Background Elderly patients have a higher risk of adverse reactions associated with drugs with anticholinergic properties. Anticholinergic drugs may produce cognitive impairment, delirium and falls and can increase functional dependence.
Purpose To determine the extent of anticholinergic exposure in older people at admission to an internal medical ward. To assess the association between this exposure and anticholinergic adverse effects using two different scales.
Material and methods Observational and retrospective study of elderly patients (≥75 years old) admitted to an internal medical ward in March and April 2014. Total anticholinergic risk was assessed by the Anticholinergic Risk Scale (ARS) and the Anticholinergic Cognitive Burden Scale (ACB). The two scales consider in a different way the drug-associated risk of developing an anticholinergic symptom. Data were obtained from emergency reports while admitting to the internal medical ward and from the pharmaceutical management program Farmatools.
Results 148 patients, 49.3% men. Mean age: 84.8 ± 5.4 (75–97). Mean drugs prescribed at admission: 8.4 ± 3.8 (1–20). 86.5% lived at home and 13.5% in a nursing home. 10.3% died during admission. According to the ARS and ACB scales, 28.4% and 62.2% of patients were taking an anticholinergic drug at admission. 37.2% of patients had an anticholinergic symptom.
Results from the ARS scale showed a statistically significant association between taking an anticholinergic drug and developing an anticholinergic symptom (p = 0.008) OR = 6.76. No association was found with the ACB scale (p = 0.485).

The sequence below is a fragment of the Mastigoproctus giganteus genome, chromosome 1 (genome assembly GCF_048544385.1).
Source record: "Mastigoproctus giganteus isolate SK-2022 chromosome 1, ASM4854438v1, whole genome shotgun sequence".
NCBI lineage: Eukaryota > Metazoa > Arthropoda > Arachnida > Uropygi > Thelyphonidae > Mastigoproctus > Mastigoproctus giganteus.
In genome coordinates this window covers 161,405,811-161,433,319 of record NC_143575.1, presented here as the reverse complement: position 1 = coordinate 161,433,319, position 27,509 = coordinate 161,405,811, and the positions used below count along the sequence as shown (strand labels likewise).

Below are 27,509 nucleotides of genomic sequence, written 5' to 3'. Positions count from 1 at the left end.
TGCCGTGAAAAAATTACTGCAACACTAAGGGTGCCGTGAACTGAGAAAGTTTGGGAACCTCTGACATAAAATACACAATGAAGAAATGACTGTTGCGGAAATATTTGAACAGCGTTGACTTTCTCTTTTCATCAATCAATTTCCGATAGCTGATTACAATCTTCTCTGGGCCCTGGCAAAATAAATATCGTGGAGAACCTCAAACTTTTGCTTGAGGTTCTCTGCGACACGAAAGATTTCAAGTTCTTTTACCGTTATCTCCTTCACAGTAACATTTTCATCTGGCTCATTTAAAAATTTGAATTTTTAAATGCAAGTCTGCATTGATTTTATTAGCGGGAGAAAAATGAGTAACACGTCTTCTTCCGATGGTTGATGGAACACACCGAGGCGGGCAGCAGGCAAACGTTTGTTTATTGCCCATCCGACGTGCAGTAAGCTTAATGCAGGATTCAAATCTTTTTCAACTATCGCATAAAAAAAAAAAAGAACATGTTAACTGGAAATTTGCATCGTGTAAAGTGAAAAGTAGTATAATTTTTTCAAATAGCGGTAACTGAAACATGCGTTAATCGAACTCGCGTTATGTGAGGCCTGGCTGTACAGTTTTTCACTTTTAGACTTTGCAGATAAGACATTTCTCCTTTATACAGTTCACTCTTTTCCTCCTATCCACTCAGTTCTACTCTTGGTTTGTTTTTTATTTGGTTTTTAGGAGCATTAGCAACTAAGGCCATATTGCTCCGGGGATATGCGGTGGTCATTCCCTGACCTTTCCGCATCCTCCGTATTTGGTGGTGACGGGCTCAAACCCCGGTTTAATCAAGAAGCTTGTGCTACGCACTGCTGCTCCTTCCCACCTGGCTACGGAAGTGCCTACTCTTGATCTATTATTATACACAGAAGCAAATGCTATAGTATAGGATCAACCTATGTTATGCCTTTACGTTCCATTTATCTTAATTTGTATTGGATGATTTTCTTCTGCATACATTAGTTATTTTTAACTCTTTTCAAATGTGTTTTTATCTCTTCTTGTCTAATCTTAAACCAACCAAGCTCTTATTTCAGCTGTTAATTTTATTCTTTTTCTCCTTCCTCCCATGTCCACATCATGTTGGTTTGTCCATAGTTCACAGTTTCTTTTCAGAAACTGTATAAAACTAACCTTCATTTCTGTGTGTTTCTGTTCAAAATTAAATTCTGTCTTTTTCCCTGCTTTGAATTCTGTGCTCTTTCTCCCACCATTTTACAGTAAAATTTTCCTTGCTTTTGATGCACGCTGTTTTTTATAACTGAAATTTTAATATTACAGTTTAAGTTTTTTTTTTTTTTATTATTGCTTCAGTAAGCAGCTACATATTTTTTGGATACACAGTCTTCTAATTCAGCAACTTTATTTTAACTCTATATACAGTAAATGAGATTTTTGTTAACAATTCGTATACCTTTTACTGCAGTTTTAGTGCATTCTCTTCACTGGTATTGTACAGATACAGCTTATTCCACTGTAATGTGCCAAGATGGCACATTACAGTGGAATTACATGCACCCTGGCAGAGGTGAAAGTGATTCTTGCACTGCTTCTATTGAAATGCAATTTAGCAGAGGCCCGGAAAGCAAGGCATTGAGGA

42 patients were taking at least one anticholinergic drug at admission, according to the ARS scale. This predicts a grade 1 risk: levodopa-carbidopa, quetiapine, trazodone 19% each; paroxetine 11.9% and risperidone 9.5%. Grade 2 risk: tolterodine 4.7% and amantadine, olanzapine and baclofen 2.4% each. Grade 3 risk: tizanidine and amitriptyline 4.8% each. Average extent of anticholinergic exposure was 1.5 ± 0.74. At discharge, at least one anticholinergic drug was removed from 14.3% of these patients.
Conclusion A high percentage of elderly patients admitted to an internal medical ward were taking an anticholinergic drug. In our study, we found a correlation between anticholinergic exposure as defined by the ARS scale and adverse anticholinergic symptoms.
The ARS scale predicts an association between the taking of an anticholinergic drug and the development of an anticholinergic symptom (6.76 times higher risk).
References and/or acknowledgements No conflict of interest.
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